Introduction: Intimacy, Publicity, and Femininity
1. The quotation in the subhead comes from Hurst, Today Is Ladies’ Day, 3.
2. Anonymous, The Bride Stripped Bare; Dowd, Are Men Necessary?; Hanauer, ed.,
The Bitch in the House. Often these contemporary works claim not to be feminist
but to inveigh against the couple on behalf of both partners; but their complaint
rhetoric comes squarely from the women’s culture tradition of comic and melo-
dramatic complaint while being informed by feminist and queer critiques of the
couple and the family. See also the blog “True Wife Confessions,” whose writers
equally straddle feminist and feminine-style demands and desires for sexual and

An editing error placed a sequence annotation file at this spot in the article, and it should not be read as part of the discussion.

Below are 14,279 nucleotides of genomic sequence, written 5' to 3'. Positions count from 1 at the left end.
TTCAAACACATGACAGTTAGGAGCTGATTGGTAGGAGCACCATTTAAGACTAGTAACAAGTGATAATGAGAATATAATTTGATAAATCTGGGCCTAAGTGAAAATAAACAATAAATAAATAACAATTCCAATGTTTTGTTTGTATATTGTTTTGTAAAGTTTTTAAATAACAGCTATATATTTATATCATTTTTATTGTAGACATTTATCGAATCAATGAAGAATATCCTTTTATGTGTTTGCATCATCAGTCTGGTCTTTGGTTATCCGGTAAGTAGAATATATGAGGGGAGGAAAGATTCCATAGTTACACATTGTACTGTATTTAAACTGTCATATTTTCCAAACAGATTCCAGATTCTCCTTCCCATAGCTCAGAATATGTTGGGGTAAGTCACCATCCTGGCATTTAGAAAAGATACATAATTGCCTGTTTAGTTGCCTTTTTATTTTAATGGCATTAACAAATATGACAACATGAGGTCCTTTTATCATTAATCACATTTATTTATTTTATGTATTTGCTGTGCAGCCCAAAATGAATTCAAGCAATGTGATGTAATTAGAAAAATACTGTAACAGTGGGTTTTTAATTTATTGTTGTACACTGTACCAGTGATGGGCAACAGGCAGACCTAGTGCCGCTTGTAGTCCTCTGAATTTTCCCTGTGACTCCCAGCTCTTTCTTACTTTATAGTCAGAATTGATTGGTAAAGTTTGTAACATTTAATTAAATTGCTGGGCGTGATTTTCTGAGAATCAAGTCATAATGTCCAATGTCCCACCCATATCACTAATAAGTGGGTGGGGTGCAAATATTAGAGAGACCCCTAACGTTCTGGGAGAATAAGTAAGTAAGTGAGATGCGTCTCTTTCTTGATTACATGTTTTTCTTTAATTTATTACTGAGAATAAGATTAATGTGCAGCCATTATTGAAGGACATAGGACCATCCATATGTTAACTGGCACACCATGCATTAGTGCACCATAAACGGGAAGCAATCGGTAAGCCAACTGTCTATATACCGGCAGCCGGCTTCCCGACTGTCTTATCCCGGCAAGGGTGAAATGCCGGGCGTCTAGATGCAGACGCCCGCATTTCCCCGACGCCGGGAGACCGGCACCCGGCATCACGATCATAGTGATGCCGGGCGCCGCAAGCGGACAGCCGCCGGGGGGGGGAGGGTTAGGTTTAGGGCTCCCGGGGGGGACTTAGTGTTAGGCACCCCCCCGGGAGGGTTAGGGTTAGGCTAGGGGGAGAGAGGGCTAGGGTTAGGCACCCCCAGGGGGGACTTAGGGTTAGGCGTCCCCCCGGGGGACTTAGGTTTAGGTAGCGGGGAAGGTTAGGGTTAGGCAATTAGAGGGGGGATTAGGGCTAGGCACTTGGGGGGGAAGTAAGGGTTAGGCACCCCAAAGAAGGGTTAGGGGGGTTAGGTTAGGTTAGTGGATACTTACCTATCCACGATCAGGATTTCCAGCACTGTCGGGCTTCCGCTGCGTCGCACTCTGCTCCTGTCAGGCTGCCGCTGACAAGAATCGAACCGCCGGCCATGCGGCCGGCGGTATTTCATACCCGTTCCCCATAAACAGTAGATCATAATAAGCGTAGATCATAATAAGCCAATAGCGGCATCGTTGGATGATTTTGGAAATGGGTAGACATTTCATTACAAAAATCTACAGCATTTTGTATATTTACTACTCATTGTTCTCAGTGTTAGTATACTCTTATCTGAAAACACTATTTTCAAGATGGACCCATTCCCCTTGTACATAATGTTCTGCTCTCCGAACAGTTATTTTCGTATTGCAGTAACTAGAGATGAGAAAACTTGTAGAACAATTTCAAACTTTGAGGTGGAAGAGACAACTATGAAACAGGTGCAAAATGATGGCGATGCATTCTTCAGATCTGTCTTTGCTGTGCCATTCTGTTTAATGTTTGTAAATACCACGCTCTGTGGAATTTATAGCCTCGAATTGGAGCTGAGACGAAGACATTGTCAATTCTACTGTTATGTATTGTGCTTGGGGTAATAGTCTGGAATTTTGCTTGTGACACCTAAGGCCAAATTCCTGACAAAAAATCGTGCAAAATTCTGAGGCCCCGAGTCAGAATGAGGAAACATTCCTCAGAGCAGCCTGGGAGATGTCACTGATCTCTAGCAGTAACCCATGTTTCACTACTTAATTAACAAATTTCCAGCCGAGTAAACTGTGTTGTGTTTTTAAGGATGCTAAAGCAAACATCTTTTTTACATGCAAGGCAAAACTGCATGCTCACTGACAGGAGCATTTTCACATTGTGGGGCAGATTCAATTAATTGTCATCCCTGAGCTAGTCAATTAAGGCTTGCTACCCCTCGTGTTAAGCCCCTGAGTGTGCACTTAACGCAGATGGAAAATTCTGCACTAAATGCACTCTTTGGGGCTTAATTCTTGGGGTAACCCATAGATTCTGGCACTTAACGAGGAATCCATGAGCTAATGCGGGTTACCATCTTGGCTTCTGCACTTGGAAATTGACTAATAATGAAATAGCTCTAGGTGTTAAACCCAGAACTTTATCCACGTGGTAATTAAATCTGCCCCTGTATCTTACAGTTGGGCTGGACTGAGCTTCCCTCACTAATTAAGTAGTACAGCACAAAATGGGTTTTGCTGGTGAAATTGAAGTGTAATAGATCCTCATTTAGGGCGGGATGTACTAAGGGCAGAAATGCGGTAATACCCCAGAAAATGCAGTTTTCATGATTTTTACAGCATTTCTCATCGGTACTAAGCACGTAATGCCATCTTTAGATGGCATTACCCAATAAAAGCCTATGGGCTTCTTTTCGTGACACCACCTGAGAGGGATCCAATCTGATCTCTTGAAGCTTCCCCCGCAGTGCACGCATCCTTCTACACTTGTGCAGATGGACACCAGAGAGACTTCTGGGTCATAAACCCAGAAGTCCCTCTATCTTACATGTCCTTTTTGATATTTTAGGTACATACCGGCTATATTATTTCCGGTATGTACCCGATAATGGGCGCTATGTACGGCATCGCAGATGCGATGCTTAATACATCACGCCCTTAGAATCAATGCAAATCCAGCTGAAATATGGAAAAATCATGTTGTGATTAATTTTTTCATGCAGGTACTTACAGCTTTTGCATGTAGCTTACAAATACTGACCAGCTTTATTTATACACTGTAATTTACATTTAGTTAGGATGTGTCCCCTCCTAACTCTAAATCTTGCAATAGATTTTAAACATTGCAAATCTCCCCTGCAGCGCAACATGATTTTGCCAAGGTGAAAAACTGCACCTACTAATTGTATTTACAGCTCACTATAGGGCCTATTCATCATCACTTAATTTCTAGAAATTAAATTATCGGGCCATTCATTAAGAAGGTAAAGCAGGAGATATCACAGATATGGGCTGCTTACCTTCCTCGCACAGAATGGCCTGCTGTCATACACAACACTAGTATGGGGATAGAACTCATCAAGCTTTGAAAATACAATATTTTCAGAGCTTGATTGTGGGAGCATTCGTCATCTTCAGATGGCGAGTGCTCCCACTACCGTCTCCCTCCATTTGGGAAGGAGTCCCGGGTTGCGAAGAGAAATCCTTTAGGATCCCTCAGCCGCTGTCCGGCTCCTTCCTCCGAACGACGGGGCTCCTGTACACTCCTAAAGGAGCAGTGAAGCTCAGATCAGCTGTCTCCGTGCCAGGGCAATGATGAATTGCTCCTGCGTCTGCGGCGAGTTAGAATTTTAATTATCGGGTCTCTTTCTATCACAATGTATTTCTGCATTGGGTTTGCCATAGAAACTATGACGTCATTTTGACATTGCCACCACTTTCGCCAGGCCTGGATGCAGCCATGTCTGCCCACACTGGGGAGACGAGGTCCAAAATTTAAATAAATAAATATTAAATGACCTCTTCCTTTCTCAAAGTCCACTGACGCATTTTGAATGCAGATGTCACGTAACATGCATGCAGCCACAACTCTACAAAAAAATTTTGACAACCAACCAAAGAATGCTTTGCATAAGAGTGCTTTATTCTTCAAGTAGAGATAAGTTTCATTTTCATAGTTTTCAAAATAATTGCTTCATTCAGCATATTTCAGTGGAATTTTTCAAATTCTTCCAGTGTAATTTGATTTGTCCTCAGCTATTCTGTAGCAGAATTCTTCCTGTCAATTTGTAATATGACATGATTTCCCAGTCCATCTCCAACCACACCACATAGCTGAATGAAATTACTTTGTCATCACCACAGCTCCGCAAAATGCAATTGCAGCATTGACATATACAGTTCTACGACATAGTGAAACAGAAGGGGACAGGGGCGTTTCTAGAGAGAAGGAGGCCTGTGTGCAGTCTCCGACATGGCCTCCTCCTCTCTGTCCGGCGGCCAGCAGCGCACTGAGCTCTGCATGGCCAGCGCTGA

emotional recognition while demonstrating ambivalence and bitterness about
their investment in the scene as such (http://truewifeconfessions.blogspot.com,
accessed September 20, 2007).
3. Nancy Armstrong argues that the project of the modern novel itself is to man-
age ambivalence by projecting onto women literary figures as such the respon-
sibility for maintaining contradictions within liberal individuality between the
model of the subject as complete, without needs, and the model of the subject
as fundamentally trans-subjective and compassionate. Women never represent
the subject without needs: their signification as bearers of the responsibility for
managing affect, emotion, and sociality produces the figura of autonomy in those
who have the privilege to cast their projections as truths or aspirational moral
conditions. See Armstrong, How Novels Think, especially 3–85.
4. On the “scenario” as a genre of porous incoherence and hegemony that maintains
speculation, see D. Taylor, The Archive and the Repertoire, especially xiii–53.
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